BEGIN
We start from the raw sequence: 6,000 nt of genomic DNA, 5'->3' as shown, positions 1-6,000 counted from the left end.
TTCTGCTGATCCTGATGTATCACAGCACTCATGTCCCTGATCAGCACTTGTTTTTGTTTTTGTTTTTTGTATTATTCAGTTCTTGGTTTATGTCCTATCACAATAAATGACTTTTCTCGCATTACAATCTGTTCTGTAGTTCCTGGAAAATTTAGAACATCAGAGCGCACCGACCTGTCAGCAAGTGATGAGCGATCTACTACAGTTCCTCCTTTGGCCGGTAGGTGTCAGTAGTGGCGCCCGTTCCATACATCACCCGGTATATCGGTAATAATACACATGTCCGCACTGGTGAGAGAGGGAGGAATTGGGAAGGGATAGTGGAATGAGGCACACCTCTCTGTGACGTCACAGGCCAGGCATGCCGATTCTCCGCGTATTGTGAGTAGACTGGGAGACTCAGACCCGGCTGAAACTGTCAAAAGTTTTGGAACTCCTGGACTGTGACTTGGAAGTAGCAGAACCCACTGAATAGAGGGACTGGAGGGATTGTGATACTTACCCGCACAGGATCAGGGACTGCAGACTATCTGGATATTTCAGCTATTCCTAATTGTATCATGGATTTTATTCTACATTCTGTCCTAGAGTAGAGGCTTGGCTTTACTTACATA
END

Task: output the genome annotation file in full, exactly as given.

We start from the raw sequence: 6,000 nt of genomic DNA, 5'->3' as shown, positions 1-6,000 counted from the left end.
TTCTGCTGATCCTGATGTATCACAGCACTCATGTCCCTGATCAGCACTTGTTTTTGTTTTTGTTTTTTGTATTATTCAGTTCTTGGTTTATGTCCTATCACAATAAATGACTTTTCTCGCATTACAATCTGTTCTGTAGTTCCTGGAAAATTTAGAACATCAGAGCGCACCGACCTGTCAGCAAGTGATGAGCGATCTACTACAGTTCCTCCTTTGGCCGGTAGGTGTCAGTAGTGGCGCCCGTTCCATACATCACCCGGTATATCGGTAATAATACACATGTCCGCACTGGTGAGAGAGGGAGGAATTGGGAAGGGATAGTGGAATGAGGCACACCTCTCTGTGACGTCACAGGCCAGGCATGCCGATTCTCCGCGTATTGTGAGTAGACTGGGAGACTCAGACCCGGCTGAAACTGTCAAAAGTTTTGGAACTCCTGGACTGTGACTTGGAAGTAGCAGAACCCACTGAATAGAGGGACTGGAGGGATTGTGATACTTACCCGCACAGGATCAGGGACTGCAGACTATCTGGATATTTCAGCTATTCCTAATTGTATCATGGATTTTATTCTACATTCTGTCCTAGAGTAGAGGCTTGGCTTTACTTACATA